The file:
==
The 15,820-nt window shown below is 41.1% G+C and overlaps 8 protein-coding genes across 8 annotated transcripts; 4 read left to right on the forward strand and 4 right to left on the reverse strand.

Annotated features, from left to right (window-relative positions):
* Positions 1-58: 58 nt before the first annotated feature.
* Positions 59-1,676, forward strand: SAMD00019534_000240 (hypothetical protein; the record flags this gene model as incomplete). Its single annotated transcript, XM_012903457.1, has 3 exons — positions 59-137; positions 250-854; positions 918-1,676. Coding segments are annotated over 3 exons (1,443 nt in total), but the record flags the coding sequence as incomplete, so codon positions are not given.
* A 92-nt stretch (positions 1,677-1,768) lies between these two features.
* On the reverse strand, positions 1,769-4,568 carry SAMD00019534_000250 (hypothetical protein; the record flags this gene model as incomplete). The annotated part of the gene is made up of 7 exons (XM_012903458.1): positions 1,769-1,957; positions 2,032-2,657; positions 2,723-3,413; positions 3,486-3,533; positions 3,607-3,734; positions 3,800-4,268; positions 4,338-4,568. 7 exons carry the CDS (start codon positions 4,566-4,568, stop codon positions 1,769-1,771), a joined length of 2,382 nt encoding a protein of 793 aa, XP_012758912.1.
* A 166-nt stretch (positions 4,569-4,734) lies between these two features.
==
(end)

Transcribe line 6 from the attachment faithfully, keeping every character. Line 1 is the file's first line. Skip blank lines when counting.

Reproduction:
* On the reverse strand, positions 1,769-4,568 carry SAMD00019534_000250 (hypothetical protein; the record flags this gene model as incomplete). The annotated part of the gene is made up of 7 exons (XM_012903458.1): positions 1,769-1,957; positions 2,032-2,657; positions 2,723-3,413; positions 3,486-3,533; positions 3,607-3,734; positions 3,800-4,268; positions 4,338-4,568. 7 exons carry the CDS (start codon positions 4,566-4,568, stop codon positions 1,769-1,771), a joined length of 2,382 nt encoding a protein of 793 aa, XP_012758912.1.